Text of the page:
After a couple of food and water spills, we tracked down enough attach-to-the-carrier dishes to prevent spills.

The most surprising thing, though? These are cats that used to complain through an entire short car ride. It didn't take long (less than a week) before they simply didn't care anymore. Parked car, moving car, it was all the same to the cats. They remained purry and snuggly and happy. They never tried to escape the car, though we were very careful and it was rare that we opened the doors when they weren't confined in the carriers. At the end, they made the transition back into regular housing just fine, though they might have been a little kitty-zoomy-er than usual for a few days.

(OH - and despite having a co-worker whose cat likes to ride on their lap in the car, that does NOT work for me. Mine want to be on the dash or the backs of the seats, and I really don't like them moving around, so they don't get to be loose when the car is moving.)
posted by stormyteal at 8:16 PM on December 17, 2018 [2 favorites]

If you go the drug route, make sure it tastes good and that they’ll eat it.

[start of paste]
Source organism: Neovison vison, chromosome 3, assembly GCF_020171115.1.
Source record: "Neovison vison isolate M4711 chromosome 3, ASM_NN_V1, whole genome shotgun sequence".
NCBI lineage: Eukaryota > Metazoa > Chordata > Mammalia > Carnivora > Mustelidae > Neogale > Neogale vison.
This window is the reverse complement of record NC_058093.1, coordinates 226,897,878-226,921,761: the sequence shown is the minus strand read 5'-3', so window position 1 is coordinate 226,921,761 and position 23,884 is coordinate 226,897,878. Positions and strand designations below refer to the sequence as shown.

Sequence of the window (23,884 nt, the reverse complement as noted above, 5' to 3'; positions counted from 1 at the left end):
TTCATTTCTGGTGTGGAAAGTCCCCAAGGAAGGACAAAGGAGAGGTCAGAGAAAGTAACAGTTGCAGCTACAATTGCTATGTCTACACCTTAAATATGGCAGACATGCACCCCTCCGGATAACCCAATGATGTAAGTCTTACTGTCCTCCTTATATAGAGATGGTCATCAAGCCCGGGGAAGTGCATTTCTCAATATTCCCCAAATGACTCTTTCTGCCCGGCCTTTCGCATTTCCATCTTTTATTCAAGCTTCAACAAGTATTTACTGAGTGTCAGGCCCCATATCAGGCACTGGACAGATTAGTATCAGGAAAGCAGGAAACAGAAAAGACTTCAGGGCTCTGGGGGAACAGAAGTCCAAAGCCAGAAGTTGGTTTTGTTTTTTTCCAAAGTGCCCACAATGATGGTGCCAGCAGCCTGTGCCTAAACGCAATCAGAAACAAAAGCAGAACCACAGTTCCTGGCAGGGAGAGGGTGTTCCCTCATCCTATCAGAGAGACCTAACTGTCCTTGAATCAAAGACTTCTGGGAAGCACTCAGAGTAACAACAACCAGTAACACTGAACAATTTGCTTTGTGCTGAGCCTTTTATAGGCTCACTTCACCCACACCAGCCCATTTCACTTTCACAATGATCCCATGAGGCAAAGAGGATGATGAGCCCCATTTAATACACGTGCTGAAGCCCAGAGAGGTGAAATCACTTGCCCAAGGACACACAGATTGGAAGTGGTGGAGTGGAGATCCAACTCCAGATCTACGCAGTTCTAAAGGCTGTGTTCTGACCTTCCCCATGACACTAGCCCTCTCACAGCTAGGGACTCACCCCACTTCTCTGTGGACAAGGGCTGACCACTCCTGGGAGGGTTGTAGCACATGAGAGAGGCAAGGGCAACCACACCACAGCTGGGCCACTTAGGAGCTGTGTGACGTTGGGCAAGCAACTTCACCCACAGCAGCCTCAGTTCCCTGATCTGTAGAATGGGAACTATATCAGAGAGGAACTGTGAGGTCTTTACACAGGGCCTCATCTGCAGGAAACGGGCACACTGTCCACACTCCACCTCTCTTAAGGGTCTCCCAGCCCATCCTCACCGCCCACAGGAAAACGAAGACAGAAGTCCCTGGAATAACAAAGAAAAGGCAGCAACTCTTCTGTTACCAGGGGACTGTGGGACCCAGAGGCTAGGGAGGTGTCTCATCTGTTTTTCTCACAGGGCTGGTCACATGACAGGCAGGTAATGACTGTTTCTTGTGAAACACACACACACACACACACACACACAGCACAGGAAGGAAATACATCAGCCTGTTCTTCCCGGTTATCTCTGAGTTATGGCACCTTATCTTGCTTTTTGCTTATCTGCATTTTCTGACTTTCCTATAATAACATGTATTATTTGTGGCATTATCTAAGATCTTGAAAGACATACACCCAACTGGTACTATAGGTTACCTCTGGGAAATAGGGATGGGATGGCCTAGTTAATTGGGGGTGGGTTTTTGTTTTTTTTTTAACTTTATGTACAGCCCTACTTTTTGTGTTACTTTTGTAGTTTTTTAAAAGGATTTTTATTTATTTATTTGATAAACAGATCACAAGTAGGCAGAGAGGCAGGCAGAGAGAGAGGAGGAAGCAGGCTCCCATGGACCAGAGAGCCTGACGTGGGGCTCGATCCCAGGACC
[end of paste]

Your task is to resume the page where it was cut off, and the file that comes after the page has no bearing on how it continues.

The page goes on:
I mean, it sure would suck being in a Denny’s parking lot trying to use an eye dropper while wrestling with a maelstrom of claws, fangs and bad intentions.

Or so I’m told.
posted by Cool Papa Bell at 8:33 PM on December 17, 2018 [4 favorites]

I drove 2000 miles with a cat in the cab of my truck, and the dog in the back (with a topper on). The cat's litter box made a bit of a mess because my covered litter box didn't fit in the passenger-side footwell. I slept in my truck that trip, so I kept a few pillows and blankets on the passenger seat. She was happy as a clam, mostly she just hung out on the pillows and looked out the window. Every once in a while she'd hop through the back window into the back of the truck to nap with the dog, or would ride on my lap. The only regret I had was wearing dangly earrings while in stop-and-go traffic.
posted by Grandysaur at 8:59 PM on December 17, 2018 [2 favorites]

We've only taken the kitteh in a tent once, and it went okay. The plan was to leave her in the car, but she was howling at the raccoons, so we took her in. She didn't claw at the tent, just spent the night curled up with us. But YMMV, and it depends on what kind of creatures are in the area. If skunks have been skunking around, she'll hiss at the trees.

We have traveled a LOT with her in a mid-sized SUV. There's an enclosed litter box on top of a blanket on top of the luggage in the back, and she just free-roams and goes to the potty when she wants, usually when we're driving down a windy country road. Food and water is always available. She has tried to run a couple of times, but she's always been an indoor cat, so I think this makes her hesitate before going too far.